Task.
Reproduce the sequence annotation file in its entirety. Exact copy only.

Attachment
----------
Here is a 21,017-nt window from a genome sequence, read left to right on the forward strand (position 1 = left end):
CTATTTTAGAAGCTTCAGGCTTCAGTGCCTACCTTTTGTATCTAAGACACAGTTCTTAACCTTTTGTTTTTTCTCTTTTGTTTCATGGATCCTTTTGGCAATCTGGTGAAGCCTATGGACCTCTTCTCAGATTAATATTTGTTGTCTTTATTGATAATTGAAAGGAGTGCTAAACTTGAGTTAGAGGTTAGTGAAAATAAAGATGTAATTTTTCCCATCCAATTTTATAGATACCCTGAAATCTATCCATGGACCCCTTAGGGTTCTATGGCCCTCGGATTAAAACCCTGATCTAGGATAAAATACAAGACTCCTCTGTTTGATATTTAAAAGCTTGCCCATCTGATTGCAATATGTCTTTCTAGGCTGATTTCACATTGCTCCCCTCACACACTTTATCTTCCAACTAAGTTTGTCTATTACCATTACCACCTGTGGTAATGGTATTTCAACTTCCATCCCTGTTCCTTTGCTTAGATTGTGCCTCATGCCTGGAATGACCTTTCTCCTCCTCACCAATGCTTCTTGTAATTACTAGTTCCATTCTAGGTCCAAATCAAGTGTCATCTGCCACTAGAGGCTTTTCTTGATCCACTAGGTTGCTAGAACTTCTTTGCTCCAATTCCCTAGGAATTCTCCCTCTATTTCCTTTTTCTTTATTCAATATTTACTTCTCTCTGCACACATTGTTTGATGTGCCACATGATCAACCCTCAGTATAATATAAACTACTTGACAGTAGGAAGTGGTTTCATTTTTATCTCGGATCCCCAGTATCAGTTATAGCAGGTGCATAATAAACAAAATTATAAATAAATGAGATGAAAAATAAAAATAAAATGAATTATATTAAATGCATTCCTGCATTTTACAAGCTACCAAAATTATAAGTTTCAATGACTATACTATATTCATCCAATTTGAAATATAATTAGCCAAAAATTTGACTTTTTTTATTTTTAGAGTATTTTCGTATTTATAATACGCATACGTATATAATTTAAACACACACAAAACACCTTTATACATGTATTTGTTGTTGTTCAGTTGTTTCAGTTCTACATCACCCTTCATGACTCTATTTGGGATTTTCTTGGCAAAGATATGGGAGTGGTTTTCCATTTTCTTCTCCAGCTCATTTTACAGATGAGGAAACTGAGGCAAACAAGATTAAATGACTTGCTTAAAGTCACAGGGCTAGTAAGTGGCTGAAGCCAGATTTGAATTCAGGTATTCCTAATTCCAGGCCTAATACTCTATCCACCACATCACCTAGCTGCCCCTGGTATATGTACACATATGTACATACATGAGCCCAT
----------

Here is a 21,017-nt window from a genome sequence, read left to right on the forward strand (position 1 = left end):
CTATTTTAGAAGCTTCAGGCTTCAGTGCCTACCTTTTGTATCTAAGACACAGTTCTTAACCTTTTGTTTTTTCTCTTTTGTTTCATGGATCCTTTTGGCAATCTGGTGAAGCCTATGGACCTCTTCTCAGATTAATATTTGTTGTCTTTATTGATAATTGAAAGGAGTGCTAAACTTGAGTTAGAGGTTAGTGAAAATAAAGATGTAATTTTTCCCATCCAATTTTATAGATACCCTGAAATCTATCCATGGACCCCTTAGGGTTCTATGGCCCTCGGATTAAAACCCTGATCTAGGATAAAATACAAGACTCCTCTGTTTGATATTTAAAAGCTTGCCCATCTGATTGCAATATGTCTTTCTAGGCTGATTTCACATTGCTCCCCTCACACACTTTATCTTCCAACTAAGTTTGTCTATTACCATTACCACCTGTGGTAATGGTATTTCAACTTCCATCCCTGTTCCTTTGCTTAGATTGTGCCTCATGCCTGGAATGACCTTTCTCCTCCTCACCAATGCTTCTTGTAATTACTAGTTCCATTCTAGGTCCAAATCAAGTGTCATCTGCCACTAGAGGCTTTTCTTGATCCACTAGGTTGCTAGAACTTCTTTGCTCCAATTCCCTAGGAATTCTCCCTCTATTTCCTTTTTCTTTATTCAATATTTACTTCTCTCTGCACACATTGTTTGATGTGCCACATGATCAACCCTCAGTATAATATAAACTACTTGACAGTAGGAAGTGGTTTCATTTTTATCTCGGATCCCCAGTATCAGTTATAGCAGGTGCATAATAAACAAAATTATAAATAAATGAGATGAAAAATAAAAATAAAATGAATTATATTAAATGCATTCCTGCATTTTACAAGCTACCAAAATTATAAGTTTCAATGACTATACTATATTCATCCAATTTGAAATATAATTAGCCAAAAATTTGACTTTTTTTATTTTTAGAGTATTTTCGTATTTATAATACGCATACGTATATAATTTAAACACACACAAAACACCTTTATACATGTATTTGTTGTTGTTCAGTTGTTTCAGTTCTACATCACCCTTCATGACTCTATTTGGGATTTTCTTGGCAAAGATATGGGAGTGGTTTTCCATTTTCTTCTCCAGCTCATTTTACAGATGAGGAAACTGAGGCAAACAAGATTAAATGACTTGCTTAAAGTCACAGGGCTAGTAAGTGGCTGAAGCCAGATTTGAATTCAGGTATTCCTAATTCCAGGCCTAATACTCTATCCACCACATCACCTAGCTGCCCCTGGTATATGTACACATATGTACATACATGAGCCCAT